Tuesday, September 15, 2009

You should see my brain

Ah yes, the "But you look so good" dilemma we all experience. I feel like crap but that feeling is invisible (this is National Invisible Chronic Illness Awareness week, by the way, so I'm rambling about this). Be sure to check out their website at http://invisibleillnessweek.com because they have some great seminars this week (September 14 - 20).

"How are you?" many ask me.
"Fine," I lie with a bright smile.
"Terrific, I'm glad that you are doing better. I'm glad that (fill in the blank) is working for you. I've been so worried."
Or on the phone they say, "Oh, you sound chipper! I'm so glad you're better. I've been so worried."

Years of training in customer service have taught me how to sound good on the phone regardless of how I feel. Even though I want to strangle the customer I'm smiling as I speak. Years of frightening or worrying my friends and family have taught me to sound positive when answering the "how are you?" question. Years of feeling lousy have taught me not to push my negativity onto others. Years of living with my good, caring husband have taught me that I should be a good, caring person, also (or try to be). Regardless of how I feel.

I saw a button somewhere (and help me find it again if you know where it is) that said something like, "I look good, but you should see my brain!" or "I may not look sick, but you should see my brain."

It's not helpful to tell everyone everything. And dealing with other people's reaction to "I feel like crap" can be just as exhausting. "I'm not strong, I just can't deal with your reaction." We feel that we have to comfort the people who get upset when we are feeling bad. So we filter our responses, we are cautious with our words. It saves relationships, people don't avoid us, people enjoy our company.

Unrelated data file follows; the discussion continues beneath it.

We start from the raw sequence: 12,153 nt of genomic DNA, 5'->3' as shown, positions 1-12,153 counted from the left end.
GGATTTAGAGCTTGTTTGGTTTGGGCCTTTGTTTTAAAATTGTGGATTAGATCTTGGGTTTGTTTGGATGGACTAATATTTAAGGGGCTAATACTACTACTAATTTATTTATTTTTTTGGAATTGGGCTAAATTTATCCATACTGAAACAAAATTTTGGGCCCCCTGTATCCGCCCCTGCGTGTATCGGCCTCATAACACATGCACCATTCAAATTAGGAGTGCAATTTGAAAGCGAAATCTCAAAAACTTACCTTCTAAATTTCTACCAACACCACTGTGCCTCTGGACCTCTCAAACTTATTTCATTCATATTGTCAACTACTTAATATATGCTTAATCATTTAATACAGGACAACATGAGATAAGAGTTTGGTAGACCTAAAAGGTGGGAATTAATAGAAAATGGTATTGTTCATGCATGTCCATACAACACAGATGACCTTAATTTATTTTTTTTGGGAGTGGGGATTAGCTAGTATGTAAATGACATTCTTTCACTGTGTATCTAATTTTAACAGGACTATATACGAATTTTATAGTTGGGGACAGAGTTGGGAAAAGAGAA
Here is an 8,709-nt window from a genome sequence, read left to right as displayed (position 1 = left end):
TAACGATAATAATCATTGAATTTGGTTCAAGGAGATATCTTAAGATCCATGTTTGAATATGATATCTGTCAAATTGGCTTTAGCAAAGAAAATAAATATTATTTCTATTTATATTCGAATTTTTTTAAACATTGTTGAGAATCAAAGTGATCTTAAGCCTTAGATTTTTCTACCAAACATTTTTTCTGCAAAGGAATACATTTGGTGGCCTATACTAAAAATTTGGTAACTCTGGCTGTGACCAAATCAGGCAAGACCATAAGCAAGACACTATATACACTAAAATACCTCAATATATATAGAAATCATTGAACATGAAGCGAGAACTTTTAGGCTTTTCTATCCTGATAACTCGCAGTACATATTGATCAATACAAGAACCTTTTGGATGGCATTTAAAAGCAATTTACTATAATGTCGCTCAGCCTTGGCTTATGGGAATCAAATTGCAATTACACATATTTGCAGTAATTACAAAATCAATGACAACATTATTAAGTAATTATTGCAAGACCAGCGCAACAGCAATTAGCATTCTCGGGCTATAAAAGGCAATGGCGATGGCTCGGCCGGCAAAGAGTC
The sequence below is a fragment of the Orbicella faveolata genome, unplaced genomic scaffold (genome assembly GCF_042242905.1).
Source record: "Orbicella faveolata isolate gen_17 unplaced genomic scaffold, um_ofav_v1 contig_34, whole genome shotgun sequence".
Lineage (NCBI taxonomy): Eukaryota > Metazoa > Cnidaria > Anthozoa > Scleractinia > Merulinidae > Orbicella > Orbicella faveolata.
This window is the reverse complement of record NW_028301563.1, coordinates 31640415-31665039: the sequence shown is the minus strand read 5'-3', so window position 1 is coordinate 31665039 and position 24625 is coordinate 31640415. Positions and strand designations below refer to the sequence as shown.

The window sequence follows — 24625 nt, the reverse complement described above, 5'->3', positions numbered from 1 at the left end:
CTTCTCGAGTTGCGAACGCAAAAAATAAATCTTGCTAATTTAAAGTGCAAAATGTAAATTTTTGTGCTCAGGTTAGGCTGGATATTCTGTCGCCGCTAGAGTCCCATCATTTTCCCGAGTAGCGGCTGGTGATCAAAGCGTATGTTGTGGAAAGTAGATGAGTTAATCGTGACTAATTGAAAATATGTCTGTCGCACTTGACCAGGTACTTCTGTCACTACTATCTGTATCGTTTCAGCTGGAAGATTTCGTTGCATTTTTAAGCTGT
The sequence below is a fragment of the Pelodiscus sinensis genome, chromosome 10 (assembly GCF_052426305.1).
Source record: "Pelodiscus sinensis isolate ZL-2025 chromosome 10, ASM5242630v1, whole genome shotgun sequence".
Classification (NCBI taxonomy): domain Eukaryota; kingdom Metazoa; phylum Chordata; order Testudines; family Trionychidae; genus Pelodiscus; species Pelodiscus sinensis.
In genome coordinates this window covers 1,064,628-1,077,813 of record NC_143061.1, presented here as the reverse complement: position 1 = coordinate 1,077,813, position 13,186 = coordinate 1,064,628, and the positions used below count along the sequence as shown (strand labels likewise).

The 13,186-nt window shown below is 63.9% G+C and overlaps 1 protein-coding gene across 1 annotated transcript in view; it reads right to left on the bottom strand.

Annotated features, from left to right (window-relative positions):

And there's nothing wrong with that.

Is there?


  1. Nothing wrong with that at all.


  2. Yes sweetie, there is. Some of us REALLY want to know how you are doing. To those who have their own emotional issues, that's their problem. I do understand that some days it takes too much energy to say "I've had better days", but it takes so much more energy to smile & say"I"m great!". You don't have to explain why you are having a sucky day, & you don't have to comfort anyone. What is ok is to focus on YOU & what ever it takes to get through your day.
    I love you & send you healing light & love!

  3. I hear ya. People rarely take my illness seriously. my dad actually said I don't even need Copaxone (LOL).

  4. My wife suffers from Rheumatoid Arthritis and puts on the same brave face as you. She does so for many of the same reasons, but sometimes she comments about how some people complain about the trivial things in their life when others are facing daily pain and suffering.

    That's when I see that there is a limit to the brave face and you sometimes just need to tell others what its like and tell them to stop worrying because it doesn't help either them or you.

  5. I can honestly say I know how you feel. I can also honestly say I wish I didn't.

  6. I'm with you Joan. I almost never tell anyone when I'm feeling poorly, except sometimes very close friends or relatives. You hit the nail on the head...it takes much more energy to complain then to simply smile. When I really want people to know if I feel bad, I'll usually bring the subject up myself.